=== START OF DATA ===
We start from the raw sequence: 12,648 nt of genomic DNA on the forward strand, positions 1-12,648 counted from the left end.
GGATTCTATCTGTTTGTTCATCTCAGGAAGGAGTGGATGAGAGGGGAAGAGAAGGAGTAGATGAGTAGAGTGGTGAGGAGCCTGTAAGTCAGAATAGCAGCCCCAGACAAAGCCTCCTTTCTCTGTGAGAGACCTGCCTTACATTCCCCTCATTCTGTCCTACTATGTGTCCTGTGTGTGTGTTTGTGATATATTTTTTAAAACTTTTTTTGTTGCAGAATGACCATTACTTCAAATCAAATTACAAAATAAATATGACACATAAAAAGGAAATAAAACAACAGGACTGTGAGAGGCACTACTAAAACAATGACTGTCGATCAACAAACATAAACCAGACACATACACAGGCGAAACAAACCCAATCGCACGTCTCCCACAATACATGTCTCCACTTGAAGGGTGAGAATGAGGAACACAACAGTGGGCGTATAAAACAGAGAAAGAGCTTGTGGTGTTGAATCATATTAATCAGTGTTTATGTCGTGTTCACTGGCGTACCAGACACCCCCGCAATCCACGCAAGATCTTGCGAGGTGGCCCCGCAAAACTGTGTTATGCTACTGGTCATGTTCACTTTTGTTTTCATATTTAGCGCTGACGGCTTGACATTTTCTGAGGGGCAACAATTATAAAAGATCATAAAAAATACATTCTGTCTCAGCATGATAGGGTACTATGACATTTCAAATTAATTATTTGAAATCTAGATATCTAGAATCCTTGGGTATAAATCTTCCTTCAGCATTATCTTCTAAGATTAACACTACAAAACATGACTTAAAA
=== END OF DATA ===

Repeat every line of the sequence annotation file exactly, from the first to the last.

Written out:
We start from the raw sequence: 12,648 nt of genomic DNA on the forward strand, positions 1-12,648 counted from the left end.
GGATTCTATCTGTTTGTTCATCTCAGGAAGGAGTGGATGAGAGGGGAAGAGAAGGAGTAGATGAGTAGAGTGGTGAGGAGCCTGTAAGTCAGAATAGCAGCCCCAGACAAAGCCTCCTTTCTCTGTGAGAGACCTGCCTTACATTCCCCTCATTCTGTCCTACTATGTGTCCTGTGTGTGTGTTTGTGATATATTTTTTAAAACTTTTTTTGTTGCAGAATGACCATTACTTCAAATCAAATTACAAAATAAATATGACACATAAAAAGGAAATAAAACAACAGGACTGTGAGAGGCACTACTAAAACAATGACTGTCGATCAACAAACATAAACCAGACACATACACAGGCGAAACAAACCCAATCGCACGTCTCCCACAATACATGTCTCCACTTGAAGGGTGAGAATGAGGAACACAACAGTGGGCGTATAAAACAGAGAAAGAGCTTGTGGTGTTGAATCATATTAATCAGTGTTTATGTCGTGTTCACTGGCGTACCAGACACCCCCGCAATCCACGCAAGATCTTGCGAGGTGGCCCCGCAAAACTGTGTTATGCTACTGGTCATGTTCACTTTTGTTTTCATATTTAGCGCTGACGGCTTGACATTTTCTGAGGGGCAACAATTATAAAAGATCATAAAAAATACATTCTGTCTCAGCATGATAGGGTACTATGACATTTCAAATTAATTATTTGAAATCTAGATATCTAGAATCCTTGGGTATAAATCTTCCTTCAGCATTATCTTCTAAGATTAACACTACAAAACATGACTTAAAA